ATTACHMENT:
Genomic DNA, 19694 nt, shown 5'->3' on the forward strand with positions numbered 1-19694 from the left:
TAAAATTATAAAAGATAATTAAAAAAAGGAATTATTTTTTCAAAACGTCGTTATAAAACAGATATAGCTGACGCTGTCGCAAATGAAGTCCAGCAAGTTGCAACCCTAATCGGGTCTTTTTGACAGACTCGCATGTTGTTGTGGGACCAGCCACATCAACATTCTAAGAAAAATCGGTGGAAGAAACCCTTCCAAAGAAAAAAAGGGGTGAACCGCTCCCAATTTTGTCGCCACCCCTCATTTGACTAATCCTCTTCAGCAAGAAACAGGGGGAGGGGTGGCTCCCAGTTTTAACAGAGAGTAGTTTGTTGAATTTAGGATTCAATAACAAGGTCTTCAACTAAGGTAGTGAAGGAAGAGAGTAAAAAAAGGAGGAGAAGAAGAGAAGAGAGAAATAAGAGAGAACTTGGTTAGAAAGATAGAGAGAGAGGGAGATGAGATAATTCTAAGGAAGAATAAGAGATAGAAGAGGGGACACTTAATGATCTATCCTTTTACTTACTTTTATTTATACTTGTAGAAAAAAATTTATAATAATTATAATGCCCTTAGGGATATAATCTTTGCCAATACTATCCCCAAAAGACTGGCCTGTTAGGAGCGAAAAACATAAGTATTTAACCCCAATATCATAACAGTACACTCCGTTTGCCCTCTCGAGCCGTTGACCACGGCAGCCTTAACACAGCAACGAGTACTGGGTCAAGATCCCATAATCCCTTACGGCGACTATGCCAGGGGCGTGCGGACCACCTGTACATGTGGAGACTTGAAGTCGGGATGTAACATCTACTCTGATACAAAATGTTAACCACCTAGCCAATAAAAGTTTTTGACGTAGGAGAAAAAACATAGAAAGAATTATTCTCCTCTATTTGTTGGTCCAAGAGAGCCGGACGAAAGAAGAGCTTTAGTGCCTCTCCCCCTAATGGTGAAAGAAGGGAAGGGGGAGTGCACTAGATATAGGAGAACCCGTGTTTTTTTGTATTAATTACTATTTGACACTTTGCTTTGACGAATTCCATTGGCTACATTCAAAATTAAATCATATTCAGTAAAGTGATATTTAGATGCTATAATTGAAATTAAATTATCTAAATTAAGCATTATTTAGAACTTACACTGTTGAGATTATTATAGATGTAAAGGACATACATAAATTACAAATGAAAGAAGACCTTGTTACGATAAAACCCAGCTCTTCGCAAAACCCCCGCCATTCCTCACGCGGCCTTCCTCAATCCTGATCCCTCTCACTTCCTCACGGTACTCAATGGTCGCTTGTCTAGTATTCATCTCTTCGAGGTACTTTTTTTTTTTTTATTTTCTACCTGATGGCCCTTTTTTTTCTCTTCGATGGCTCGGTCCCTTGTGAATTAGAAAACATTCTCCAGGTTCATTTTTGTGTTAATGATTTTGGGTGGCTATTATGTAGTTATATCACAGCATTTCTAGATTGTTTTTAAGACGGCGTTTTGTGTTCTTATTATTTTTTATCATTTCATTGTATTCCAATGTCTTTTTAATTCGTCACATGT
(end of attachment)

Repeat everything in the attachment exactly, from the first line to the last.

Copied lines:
Genomic DNA, 19694 nt, shown 5'->3' on the forward strand with positions numbered 1-19694 from the left:
TAAAATTATAAAAGATAATTAAAAAAAGGAATTATTTTTTCAAAACGTCGTTATAAAACAGATATAGCTGACGCTGTCGCAAATGAAGTCCAGCAAGTTGCAACCCTAATCGGGTCTTTTTGACAGACTCGCATGTTGTTGTGGGACCAGCCACATCAACATTCTAAGAAAAATCGGTGGAAGAAACCCTTCCAAAGAAAAAAAGGGGTGAACCGCTCCCAATTTTGTCGCCACCCCTCATTTGACTAATCCTCTTCAGCAAGAAACAGGGGGAGGGGTGGCTCCCAGTTTTAACAGAGAGTAGTTTGTTGAATTTAGGATTCAATAACAAGGTCTTCAACTAAGGTAGTGAAGGAAGAGAGTAAAAAAAGGAGGAGAAGAAGAGAAGAGAGAAATAAGAGAGAACTTGGTTAGAAAGATAGAGAGAGAGGGAGATGAGATAATTCTAAGGAAGAATAAGAGATAGAAGAGGGGACACTTAATGATCTATCCTTTTACTTACTTTTATTTATACTTGTAGAAAAAAATTTATAATAATTATAATGCCCTTAGGGATATAATCTTTGCCAATACTATCCCCAAAAGACTGGCCTGTTAGGAGCGAAAAACATAAGTATTTAACCCCAATATCATAACAGTACACTCCGTTTGCCCTCTCGAGCCGTTGACCACGGCAGCCTTAACACAGCAACGAGTACTGGGTCAAGATCCCATAATCCCTTACGGCGACTATGCCAGGGGCGTGCGGACCACCTGTACATGTGGAGACTTGAAGTCGGGATGTAACATCTACTCTGATACAAAATGTTAACCACCTAGCCAATAAAAGTTTTTGACGTAGGAGAAAAAACATAGAAAGAATTATTCTCCTCTATTTGTTGGTCCAAGAGAGCCGGACGAAAGAAGAGCTTTAGTGCCTCTCCCCCTAATGGTGAAAGAAGGGAAGGGGGAGTGCACTAGATATAGGAGAACCCGTGTTTTTTTGTATTAATTACTATTTGACACTTTGCTTTGACGAATTCCATTGGCTACATTCAAAATTAAATCATATTCAGTAAAGTGATATTTAGATGCTATAATTGAAATTAAATTATCTAAATTAAGCATTATTTAGAACTTACACTGTTGAGATTATTATAGATGTAAAGGACATACATAAATTACAAATGAAAGAAGACCTTGTTACGATAAAACCCAGCTCTTCGCAAAACCCCCGCCATTCCTCACGCGGCCTTCCTCAATCCTGATCCCTCTCACTTCCTCACGGTACTCAATGGTCGCTTGTCTAGTATTCATCTCTTCGAGGTACTTTTTTTTTTTTTATTTTCTACCTGATGGCCCTTTTTTTTCTCTTCGATGGCTCGGTCCCTTGTGAATTAGAAAACATTCTCCAGGTTCATTTTTGTGTTAATGATTTTGGGTGGCTATTATGTAGTTATATCACAGCATTTCTAGATTGTTTTTAAGACGGCGTTTTGTGTTCTTATTATTTTTTATCATTTCATTGTATTCCAATGTCTTTTTAATTCGTCACATGT